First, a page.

You'll remember Peter denied Jesus three times before the cock crowed. He wasn't the brightest of the apostles. Jesus told him beforehand he'd do it, you'd think he'd have been on his toes, he'd see it coming like deja vu and at least try to thwart the prophecy, but never mind. He denied Jesus three times so he wouldn't get into trouble with the authorities. And Jesus looked into Peter's betraying eyes, and that look is the source of Peter's tears. Whenever he wakes up to the crowing of the cock, Peter recalls that look and starts to cry.

It's quite a look. It's like arrows. Jesus' eyes are like bows, and the gaze is arrows. Later the eyes are swift tongues, and Peter's eyes are ears. What is said wordlessly with that gaze is more than even the most canny ear could hear in a hundred years. Describing the recriminations communicated by this look would shatter the listener, says Trasillo, and so sing the singers in some kind of, I guess, Italian.

A couple weeks ago I spoke on this show about the way we derogate and discard moral idealism (as... read more

Posted by Alexander Jerri

On This Day in Rotten History...

In 1618 – (398 years ago) – the Elizabethan courtier, politician, soldier, explorer, and poet Sir Walter Raleigh was executed by beheading in the Old Palace Yard of Westminster. In his sixty-five years, Raleigh had become one of the richest and most famous men of his time, having led troops in battle, headed expeditions to the Americas, founded an ill-fated colony in Virginia, and popularized the use of tobacco in England. But he’d also angered the wrong people, including Queen Elizabeth I, King James I, and the Spanish ambassador to England. Raleigh was imprisoned in the Tower of London more than once and spent several years of his life there, but he managed to use that time constructively — not only writing several books, but also conceiving a son. Raleigh’s execution drew a big crowd. When he was shown the ax blade that would kill him, he remarked: “This is a sharp medicine, a physician that will cure all my diseases and miseries.” He then lay down on the scaffold and yelled to the executioner: “Strike, man, strike!” Raleigh’s severed head was given to his wife, who carried it home in a leather bag and kept it in a cupboard until the day she died.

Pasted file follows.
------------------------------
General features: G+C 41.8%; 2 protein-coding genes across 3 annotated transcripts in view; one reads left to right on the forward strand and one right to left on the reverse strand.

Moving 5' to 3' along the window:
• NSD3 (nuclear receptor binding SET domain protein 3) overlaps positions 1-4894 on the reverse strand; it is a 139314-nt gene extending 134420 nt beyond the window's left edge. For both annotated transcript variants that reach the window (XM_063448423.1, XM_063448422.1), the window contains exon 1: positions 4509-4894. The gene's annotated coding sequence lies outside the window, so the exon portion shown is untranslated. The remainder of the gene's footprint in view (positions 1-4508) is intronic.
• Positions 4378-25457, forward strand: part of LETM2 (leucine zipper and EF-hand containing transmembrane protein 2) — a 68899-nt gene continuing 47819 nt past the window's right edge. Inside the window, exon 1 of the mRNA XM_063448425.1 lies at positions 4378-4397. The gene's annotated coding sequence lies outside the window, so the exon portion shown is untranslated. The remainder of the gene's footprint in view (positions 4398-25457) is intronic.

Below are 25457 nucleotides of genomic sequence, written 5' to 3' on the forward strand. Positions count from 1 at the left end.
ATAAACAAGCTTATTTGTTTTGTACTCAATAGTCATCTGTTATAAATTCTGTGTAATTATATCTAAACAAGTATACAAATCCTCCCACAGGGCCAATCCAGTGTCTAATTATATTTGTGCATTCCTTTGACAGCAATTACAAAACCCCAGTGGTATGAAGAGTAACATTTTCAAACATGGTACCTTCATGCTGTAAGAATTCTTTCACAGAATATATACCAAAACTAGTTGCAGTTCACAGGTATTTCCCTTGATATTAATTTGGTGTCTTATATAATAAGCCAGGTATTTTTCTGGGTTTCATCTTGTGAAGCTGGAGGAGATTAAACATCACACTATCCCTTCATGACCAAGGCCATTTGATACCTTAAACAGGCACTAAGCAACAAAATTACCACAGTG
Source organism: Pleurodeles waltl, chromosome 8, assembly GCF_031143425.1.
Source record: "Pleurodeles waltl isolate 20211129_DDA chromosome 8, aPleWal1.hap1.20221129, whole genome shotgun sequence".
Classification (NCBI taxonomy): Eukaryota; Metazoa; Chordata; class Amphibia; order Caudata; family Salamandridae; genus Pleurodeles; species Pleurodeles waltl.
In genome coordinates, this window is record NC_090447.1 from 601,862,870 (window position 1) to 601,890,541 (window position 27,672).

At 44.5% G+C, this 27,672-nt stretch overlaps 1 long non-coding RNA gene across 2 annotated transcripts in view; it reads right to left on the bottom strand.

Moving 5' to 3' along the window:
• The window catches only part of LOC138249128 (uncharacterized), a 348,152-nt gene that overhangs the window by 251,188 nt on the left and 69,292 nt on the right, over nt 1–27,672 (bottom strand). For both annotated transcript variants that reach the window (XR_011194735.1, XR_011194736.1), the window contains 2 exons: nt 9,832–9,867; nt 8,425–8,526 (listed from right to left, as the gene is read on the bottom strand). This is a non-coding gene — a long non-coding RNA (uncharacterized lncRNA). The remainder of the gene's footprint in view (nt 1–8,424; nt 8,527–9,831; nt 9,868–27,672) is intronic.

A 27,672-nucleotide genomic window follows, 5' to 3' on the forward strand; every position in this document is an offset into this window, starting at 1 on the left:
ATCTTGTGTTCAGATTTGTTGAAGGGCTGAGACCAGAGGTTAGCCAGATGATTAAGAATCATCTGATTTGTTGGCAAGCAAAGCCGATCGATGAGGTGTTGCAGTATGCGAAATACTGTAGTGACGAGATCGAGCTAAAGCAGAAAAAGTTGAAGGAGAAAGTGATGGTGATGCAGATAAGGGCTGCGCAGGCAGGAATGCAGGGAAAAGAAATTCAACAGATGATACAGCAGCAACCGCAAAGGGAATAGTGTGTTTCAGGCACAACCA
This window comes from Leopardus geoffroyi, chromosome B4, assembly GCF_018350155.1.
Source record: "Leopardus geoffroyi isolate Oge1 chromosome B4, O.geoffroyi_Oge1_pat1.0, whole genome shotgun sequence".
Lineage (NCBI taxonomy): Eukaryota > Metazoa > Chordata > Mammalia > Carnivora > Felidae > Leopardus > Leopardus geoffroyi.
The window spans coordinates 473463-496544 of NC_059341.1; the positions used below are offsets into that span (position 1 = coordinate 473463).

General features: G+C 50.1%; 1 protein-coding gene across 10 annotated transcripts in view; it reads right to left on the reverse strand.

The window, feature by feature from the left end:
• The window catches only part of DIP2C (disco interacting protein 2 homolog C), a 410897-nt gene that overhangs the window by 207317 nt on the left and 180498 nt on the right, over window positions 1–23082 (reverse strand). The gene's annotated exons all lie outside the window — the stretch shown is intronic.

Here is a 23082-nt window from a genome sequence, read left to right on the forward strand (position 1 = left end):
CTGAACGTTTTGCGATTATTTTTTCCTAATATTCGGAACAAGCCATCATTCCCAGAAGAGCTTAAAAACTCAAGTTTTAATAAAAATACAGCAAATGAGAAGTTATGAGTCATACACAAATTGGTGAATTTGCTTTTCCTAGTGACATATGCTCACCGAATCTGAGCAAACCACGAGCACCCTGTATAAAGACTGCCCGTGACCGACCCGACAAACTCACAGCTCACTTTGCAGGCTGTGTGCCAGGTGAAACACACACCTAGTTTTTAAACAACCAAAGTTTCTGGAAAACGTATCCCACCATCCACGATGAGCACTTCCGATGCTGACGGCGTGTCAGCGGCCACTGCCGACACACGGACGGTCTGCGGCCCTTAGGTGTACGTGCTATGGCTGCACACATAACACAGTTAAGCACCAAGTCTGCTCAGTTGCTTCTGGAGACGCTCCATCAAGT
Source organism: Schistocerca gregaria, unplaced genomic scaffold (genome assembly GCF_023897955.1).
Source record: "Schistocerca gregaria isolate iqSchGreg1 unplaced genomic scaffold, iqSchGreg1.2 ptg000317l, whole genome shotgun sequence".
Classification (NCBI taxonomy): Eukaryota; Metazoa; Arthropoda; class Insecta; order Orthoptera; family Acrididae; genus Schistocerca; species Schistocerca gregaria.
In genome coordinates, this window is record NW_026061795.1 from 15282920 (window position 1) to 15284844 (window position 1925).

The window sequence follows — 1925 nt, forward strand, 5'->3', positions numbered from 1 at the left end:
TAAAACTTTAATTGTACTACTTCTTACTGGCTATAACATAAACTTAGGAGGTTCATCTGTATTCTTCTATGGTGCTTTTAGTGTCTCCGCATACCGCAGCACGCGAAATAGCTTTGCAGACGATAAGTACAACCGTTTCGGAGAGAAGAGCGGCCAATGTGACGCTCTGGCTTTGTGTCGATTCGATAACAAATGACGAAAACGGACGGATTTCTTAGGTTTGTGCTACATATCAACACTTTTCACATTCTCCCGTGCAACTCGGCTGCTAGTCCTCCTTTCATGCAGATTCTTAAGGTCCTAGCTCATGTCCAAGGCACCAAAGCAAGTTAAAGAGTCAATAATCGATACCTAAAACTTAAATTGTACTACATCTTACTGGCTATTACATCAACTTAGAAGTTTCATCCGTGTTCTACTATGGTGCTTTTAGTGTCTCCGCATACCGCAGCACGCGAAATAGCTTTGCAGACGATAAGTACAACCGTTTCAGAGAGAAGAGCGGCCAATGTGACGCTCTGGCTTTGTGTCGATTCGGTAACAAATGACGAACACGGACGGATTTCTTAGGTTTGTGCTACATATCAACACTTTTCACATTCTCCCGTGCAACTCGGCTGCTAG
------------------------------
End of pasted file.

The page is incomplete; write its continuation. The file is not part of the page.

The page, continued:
In 1929 – (87 years ago) – a rash of panic selling on the New York Stock Exchange, which had gone on for several days, reached its peak as the Dow Jones Industrial Average lost 12 percent of its value in a single day. Known as “Black Tuesday,” it was the worst day of the most severe stock market crash in US history. This failure of capitalism ushered in the Great Depression, which wiped out fortunes, threw millions out of work, and created material deprivation across the industrialized world. The depression would not end until, several years later, some thirty national governments declared war on each other and put their citizens back to work building ships, airplanes, weapons, and equipment for a global bloodbath that would last six years and kill an estimated fifty to eighty million people.

In 1971 – (45 years ago) – the Southern blues-rock guitarist Duane Allman, co-leader of the Allman Brothers Band, who also did session work with Aretha Franklin, Wilson Pickett, and other soul greats, was riding his Harley-Davidson motorcycle through the streets of Macon, Georgia, when he plowed into the end of a flatbed truck that had stopped... read more

Episode 924

College Norms

Oct 29 2016
Posted by Alexander Jerri
924lineup

Listen live from 9AM - 1PM Central on WNUR 89.3FM / stream at www.thisishell.com / subscribe to the podcast

 

9:10 - Sociologist Forrest Stuart examines the harsh policing of poverty in LA's Skid Row.

Forrest is author of the book Down, Out, and Under Arrest: Policing and Everyday Life in Skid Row -from University of Chicago Press.

 

10:05 - PEN America's Omar Safadi explores the tension between inclusion and free speech on campus.

PEN America released the investigative report And Campus for All: Diversity, Inclusion, and Free Speech at U.S. Universities.

 

11:05 - Writer Thomas Frank explains how the beltway media wrote off Bernie Sanders from page one.

Tom wrote the Harper's cover story Swat Team: The media’s extermination of Bernie Sanders, and real reform

 

12:05 - Journalist Greg Palast investigates Crosscheck, a massive Republican vote erasing program.

Greg's latest documentary The Best Democracy Money Can Buy: The Movie is screening in theaters and available online now.

 

12:45 - In a Moment of Truth, Jeff Dorchen drinks the tears of Saint Peter.

If you squint real hard you can sort of see Jeff pictured in Caravaggio's The Denial of Saint Peter.

Posted by Alexander Jerri

Here's what Chuck is reading (and watching!) to prepare for Saturday's show:

Down, Out, and Under Arrest: Policing and Everyday Life in Skid Row - Forrest Stuart [University of Chicago Press]

And Campus for All: Diversity, Inclusion, and Free Speech at U.S. Universities - PEN America

Swat Team: The media’s extermination of Bernie Sanders, and real reform - Thomas Frank [Harper's]

The Best Democracy Money Can Buy: The Movie - Greg Palast

 

Episode 923

Rightsighted

Oct 22 2016